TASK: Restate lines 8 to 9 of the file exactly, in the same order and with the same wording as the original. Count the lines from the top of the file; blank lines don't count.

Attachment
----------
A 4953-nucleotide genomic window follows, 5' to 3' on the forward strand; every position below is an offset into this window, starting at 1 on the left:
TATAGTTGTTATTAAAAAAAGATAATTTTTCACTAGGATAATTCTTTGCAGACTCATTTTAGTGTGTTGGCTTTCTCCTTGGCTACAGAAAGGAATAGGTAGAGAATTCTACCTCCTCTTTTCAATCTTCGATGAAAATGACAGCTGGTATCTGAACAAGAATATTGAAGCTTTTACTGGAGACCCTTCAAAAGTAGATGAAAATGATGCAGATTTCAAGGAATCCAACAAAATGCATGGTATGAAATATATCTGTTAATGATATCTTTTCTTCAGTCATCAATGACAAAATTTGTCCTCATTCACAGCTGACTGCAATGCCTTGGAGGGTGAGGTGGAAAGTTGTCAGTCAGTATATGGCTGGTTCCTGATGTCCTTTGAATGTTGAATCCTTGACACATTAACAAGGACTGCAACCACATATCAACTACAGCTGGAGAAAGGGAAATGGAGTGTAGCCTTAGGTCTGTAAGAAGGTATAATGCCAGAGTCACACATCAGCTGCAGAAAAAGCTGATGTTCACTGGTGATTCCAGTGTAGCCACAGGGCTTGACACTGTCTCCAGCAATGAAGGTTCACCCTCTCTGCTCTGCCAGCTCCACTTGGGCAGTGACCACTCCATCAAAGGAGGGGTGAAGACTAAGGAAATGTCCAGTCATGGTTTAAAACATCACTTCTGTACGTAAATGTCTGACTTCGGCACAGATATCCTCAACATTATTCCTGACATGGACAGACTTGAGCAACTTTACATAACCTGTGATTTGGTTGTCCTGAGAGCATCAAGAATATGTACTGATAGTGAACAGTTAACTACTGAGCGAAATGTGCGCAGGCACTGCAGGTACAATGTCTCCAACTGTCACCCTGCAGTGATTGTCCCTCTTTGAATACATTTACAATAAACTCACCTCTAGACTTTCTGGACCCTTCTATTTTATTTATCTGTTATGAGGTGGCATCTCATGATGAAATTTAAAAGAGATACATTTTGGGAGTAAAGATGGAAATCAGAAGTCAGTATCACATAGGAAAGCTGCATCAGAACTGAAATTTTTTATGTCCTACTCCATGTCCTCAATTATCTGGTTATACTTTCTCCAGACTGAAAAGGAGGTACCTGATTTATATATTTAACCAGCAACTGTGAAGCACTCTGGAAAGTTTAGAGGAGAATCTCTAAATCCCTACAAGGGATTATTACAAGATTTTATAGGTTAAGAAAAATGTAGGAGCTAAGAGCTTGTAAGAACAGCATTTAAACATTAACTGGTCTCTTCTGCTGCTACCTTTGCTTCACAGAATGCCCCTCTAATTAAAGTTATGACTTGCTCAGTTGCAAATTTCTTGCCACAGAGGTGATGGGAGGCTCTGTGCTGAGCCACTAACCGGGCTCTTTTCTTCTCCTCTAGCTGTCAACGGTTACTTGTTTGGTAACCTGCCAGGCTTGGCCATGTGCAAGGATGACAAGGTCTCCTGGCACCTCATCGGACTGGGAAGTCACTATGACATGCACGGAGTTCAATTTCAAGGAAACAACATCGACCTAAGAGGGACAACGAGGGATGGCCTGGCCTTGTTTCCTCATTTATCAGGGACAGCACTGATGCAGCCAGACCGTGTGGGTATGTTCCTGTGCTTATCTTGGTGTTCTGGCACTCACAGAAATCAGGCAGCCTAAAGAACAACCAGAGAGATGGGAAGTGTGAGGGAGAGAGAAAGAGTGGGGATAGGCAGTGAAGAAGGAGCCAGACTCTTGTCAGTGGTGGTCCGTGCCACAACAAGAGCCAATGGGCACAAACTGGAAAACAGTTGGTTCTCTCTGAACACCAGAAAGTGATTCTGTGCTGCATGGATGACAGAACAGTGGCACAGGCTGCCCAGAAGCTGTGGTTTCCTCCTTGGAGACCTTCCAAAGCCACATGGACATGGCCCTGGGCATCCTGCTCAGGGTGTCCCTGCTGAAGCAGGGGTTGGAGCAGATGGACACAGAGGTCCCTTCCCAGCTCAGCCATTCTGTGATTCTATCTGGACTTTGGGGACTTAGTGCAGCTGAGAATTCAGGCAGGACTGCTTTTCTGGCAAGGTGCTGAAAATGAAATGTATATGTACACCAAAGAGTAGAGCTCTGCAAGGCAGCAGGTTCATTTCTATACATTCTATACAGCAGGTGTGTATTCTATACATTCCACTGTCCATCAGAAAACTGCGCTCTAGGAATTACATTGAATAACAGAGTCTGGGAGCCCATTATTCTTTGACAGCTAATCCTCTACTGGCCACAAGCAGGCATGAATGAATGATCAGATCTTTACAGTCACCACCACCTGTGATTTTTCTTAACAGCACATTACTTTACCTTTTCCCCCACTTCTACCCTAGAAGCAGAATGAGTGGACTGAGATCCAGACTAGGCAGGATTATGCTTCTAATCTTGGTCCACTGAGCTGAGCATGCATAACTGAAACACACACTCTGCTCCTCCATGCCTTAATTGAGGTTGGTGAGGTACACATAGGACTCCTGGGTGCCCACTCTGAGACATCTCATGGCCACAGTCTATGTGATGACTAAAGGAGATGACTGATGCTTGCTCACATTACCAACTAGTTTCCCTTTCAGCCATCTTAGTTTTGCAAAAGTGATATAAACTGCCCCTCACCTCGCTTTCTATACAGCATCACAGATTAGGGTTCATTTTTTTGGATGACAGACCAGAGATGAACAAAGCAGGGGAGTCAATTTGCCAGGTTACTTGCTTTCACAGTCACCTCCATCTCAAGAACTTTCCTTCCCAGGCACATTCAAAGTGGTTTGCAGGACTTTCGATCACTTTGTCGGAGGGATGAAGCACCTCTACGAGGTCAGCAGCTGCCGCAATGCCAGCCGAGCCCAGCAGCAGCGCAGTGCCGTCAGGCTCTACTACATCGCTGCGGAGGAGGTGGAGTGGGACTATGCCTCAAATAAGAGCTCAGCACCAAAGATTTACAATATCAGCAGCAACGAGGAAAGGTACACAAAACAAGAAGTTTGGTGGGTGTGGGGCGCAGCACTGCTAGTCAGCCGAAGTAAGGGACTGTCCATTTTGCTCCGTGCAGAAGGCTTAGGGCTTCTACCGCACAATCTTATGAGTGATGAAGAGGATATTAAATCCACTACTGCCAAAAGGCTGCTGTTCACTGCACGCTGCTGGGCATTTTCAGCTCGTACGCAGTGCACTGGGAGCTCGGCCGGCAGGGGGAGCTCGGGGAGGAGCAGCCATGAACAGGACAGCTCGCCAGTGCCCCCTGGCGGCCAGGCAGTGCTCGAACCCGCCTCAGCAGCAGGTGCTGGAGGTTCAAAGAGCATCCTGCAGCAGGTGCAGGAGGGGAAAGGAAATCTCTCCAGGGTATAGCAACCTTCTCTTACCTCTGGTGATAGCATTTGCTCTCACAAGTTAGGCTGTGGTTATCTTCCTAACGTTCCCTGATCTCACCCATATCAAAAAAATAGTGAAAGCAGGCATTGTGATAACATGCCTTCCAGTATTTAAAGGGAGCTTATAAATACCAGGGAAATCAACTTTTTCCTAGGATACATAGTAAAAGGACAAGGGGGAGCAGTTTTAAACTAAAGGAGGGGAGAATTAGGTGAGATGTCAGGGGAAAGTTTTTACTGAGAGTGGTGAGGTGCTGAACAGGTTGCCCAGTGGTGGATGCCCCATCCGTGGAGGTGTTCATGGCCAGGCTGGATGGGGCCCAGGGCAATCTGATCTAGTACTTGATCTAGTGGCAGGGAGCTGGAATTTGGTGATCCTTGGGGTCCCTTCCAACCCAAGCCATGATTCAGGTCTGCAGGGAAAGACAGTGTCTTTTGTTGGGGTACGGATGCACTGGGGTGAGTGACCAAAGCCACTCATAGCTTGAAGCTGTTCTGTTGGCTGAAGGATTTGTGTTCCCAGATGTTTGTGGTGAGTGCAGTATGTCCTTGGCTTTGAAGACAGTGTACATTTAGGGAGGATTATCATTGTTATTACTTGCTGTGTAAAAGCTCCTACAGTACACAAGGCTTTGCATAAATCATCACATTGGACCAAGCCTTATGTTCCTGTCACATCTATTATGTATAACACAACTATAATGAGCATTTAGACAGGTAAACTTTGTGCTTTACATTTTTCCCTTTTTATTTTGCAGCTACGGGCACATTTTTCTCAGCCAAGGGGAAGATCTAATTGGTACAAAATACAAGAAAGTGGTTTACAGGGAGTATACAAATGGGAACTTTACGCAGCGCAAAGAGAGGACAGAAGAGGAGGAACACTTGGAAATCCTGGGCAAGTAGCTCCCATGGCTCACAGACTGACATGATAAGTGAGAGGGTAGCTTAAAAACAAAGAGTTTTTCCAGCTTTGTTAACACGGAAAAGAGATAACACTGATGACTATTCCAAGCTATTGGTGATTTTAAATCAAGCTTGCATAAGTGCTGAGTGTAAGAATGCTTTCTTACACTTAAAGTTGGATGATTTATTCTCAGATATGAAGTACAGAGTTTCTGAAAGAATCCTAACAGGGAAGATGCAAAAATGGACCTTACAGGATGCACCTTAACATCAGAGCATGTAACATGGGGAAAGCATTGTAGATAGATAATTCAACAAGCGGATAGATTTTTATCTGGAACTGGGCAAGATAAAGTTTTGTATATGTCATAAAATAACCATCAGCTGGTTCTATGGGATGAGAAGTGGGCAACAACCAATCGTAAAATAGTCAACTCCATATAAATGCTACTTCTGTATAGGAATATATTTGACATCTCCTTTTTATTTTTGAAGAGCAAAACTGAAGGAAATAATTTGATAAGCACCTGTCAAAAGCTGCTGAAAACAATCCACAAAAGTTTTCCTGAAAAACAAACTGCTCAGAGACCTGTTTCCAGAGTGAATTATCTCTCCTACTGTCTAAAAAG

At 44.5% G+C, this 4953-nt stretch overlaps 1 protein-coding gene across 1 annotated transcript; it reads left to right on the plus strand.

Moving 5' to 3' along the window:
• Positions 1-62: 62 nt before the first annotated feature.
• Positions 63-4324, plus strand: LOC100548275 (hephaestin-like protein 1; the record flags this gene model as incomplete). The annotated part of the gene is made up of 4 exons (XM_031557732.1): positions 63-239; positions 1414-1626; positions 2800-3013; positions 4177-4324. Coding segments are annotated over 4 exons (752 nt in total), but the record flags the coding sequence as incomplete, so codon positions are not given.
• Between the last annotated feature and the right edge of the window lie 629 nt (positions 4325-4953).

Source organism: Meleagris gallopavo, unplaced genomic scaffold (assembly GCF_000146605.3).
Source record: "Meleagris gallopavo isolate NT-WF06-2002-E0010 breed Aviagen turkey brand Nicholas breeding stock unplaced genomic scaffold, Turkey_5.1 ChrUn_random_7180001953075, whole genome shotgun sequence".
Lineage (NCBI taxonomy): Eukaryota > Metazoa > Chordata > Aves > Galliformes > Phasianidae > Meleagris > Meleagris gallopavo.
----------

Source organism: Meleagris gallopavo, unplaced genomic scaffold (assembly GCF_000146605.3).
Source record: "Meleagris gallopavo isolate NT-WF06-2002-E0010 breed Aviagen turkey brand Nicholas breeding stock unplaced genomic scaffold, Turkey_5.1 ChrUn_random_7180001953075, whole genome shotgun sequence".